January 7, 2022
Hyatt Powerplant Returns to Service
Oroville Dam’s Hyatt Powerplant returned to service on Jan. 1, 2022 after going offline on Aug. 5, 2021 due to historic low lake levels driven by the state’s ongoing severe drought conditions. An unexpectedly strong atmospheric river storm in late October, followed by a series of powerful December storms, has increased reservoir elevation levels from 630 feet on Oct. 21 to 724 on Jan. 7 – a gain of over 90 feet. Water levels are now well above the powerplant’s intakes, providing the necessary water pressure for efficient operation of the plant.
Currently, Hyatt powerplant is utilizing one generating unit to produce electricity and supply it to the state’s electrical grid managed by the California Independent System Operator. Hyatt generation will initially remain low due to low agricultural demands and improved delta salinity conditions. DWR anticipates an average outflow of about 900 cubic feet per second, which will generate approximately 30 megawatts of power. As lake levels rise and demands increase, additional units will be brought back online.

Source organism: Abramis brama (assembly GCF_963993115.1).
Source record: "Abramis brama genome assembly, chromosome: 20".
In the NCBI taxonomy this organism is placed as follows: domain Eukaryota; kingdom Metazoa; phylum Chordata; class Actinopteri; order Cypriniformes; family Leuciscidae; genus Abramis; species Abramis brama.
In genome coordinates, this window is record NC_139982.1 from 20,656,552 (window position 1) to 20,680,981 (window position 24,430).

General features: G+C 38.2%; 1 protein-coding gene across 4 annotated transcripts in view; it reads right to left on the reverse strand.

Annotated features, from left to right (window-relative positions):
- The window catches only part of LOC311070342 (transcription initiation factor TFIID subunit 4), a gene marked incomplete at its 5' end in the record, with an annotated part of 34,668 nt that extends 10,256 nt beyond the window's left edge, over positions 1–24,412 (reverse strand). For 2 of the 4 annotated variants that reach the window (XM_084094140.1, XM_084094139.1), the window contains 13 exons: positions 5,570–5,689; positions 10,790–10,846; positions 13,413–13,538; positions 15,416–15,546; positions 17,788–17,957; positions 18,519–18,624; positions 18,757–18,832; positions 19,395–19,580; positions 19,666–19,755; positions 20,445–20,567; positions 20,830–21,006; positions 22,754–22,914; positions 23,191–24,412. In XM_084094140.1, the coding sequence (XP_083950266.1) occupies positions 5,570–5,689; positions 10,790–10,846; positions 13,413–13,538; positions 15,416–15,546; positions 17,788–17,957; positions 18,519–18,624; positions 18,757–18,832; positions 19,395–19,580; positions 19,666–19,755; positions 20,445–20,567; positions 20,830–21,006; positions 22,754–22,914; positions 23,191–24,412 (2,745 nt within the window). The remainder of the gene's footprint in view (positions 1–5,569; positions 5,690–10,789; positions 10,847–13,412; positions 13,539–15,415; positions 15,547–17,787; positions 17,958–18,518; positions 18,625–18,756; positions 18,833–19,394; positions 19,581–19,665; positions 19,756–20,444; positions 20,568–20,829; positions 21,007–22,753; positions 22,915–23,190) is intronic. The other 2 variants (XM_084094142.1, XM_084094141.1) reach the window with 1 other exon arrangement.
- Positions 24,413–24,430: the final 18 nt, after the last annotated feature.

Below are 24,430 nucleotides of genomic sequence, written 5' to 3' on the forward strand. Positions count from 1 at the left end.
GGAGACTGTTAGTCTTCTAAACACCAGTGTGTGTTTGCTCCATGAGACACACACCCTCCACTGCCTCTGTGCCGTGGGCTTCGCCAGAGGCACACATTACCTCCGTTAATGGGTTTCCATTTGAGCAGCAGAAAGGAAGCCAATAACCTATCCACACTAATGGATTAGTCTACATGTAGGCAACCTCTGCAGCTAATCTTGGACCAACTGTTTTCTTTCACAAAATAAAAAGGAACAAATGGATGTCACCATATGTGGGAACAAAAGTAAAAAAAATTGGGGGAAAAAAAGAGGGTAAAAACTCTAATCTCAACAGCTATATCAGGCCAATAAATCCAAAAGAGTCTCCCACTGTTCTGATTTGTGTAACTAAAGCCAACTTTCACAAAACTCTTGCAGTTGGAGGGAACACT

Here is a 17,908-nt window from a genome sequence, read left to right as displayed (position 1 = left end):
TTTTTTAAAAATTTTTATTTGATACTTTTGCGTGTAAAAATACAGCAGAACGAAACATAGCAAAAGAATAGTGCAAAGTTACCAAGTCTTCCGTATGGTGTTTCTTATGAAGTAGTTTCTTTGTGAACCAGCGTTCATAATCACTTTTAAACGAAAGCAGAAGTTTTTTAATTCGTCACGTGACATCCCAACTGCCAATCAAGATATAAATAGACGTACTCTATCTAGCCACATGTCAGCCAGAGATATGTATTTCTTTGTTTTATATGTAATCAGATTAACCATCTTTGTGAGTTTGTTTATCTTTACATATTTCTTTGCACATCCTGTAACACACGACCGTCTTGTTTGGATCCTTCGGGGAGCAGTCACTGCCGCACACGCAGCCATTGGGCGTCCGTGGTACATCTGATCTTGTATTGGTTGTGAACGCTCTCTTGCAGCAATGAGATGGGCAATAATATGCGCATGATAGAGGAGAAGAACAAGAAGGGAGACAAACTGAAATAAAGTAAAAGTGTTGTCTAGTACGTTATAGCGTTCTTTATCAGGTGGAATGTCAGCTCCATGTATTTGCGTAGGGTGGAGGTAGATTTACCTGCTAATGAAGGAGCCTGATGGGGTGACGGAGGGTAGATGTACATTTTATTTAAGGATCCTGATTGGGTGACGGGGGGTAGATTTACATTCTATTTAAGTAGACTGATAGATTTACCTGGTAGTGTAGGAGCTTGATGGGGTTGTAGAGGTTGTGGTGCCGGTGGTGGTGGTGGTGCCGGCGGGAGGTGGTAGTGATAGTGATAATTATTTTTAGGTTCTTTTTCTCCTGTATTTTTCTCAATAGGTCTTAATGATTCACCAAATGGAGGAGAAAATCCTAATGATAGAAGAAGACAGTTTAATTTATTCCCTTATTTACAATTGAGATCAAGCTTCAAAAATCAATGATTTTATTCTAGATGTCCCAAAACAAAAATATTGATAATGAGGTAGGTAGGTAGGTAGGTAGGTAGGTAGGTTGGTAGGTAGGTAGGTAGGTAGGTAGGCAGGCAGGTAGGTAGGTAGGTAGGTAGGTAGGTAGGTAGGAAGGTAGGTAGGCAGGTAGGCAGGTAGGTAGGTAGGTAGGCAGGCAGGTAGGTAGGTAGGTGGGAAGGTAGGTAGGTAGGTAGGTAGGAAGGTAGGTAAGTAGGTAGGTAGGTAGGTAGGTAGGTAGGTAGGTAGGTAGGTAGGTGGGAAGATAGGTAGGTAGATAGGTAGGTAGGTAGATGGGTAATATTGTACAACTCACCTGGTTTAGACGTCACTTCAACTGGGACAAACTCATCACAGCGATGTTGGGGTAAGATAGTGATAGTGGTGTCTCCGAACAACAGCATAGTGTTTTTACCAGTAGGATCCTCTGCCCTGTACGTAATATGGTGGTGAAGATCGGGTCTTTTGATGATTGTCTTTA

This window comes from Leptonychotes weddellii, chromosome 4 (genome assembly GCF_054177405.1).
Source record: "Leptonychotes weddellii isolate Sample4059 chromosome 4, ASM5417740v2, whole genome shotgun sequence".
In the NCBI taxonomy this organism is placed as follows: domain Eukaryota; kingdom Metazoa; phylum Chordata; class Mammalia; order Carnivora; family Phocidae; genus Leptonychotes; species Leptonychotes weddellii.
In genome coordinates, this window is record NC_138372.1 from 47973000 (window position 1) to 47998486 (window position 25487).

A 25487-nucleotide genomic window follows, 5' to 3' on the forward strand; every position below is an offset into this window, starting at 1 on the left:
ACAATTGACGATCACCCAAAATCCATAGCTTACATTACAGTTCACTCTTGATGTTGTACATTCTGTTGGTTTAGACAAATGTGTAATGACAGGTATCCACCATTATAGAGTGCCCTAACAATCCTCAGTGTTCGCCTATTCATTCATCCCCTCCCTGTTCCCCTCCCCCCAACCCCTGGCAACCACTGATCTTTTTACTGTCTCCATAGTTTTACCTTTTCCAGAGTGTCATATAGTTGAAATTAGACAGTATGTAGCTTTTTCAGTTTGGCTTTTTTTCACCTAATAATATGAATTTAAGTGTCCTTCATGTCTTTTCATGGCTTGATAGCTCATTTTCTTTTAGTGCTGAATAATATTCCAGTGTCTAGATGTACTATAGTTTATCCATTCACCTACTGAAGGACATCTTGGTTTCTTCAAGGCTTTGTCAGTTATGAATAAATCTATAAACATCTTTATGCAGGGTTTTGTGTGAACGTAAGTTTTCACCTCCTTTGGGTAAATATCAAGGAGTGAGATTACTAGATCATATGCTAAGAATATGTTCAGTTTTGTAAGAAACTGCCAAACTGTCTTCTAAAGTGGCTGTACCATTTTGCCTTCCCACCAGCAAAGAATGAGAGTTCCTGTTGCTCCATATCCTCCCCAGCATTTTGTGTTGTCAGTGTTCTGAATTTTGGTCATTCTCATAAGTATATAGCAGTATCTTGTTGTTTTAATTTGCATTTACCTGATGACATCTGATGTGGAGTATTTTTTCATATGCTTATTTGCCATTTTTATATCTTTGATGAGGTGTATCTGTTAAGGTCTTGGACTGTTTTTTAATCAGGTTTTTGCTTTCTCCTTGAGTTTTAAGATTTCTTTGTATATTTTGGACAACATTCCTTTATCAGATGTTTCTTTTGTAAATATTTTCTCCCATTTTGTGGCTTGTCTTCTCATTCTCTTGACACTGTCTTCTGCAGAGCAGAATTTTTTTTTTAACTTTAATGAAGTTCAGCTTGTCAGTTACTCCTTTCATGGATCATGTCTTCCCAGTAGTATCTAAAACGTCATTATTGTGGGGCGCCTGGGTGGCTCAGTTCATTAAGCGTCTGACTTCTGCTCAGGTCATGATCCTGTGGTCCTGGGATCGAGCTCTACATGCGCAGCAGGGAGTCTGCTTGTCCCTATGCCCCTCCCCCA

The opportunity to perform maintenance on the powerplant’s infrastructure while the plant was offline allowed staff to enter equipment across the plant to perform inspections and replace protective equipment to ensure the plant maintains its reliability and is available for water deliveries and provision of clean hydropower to help meet the state’s clean energy goals in the upcoming water year. Read the news release at DWR News Releases.
Photo: Hyatt Powerplant at Oroville Dam (showing four of the six generating units)
25th Anniversary of 1997 Floods
At the start of the new year in 1997, an atmospheric river from the warm waters near Hawaii, what used to be called a “pineapple express”, drenched the Sierra foothills – up to 40 inches of precipitation over the course of the storm in some locations. Multiple rivers and flood channels overflowed, and areas up and down California’s Central Valley experienced breached levees, flooded farmland, and inundated towns and highways. The result was over $2 billion in damage and three lives lost.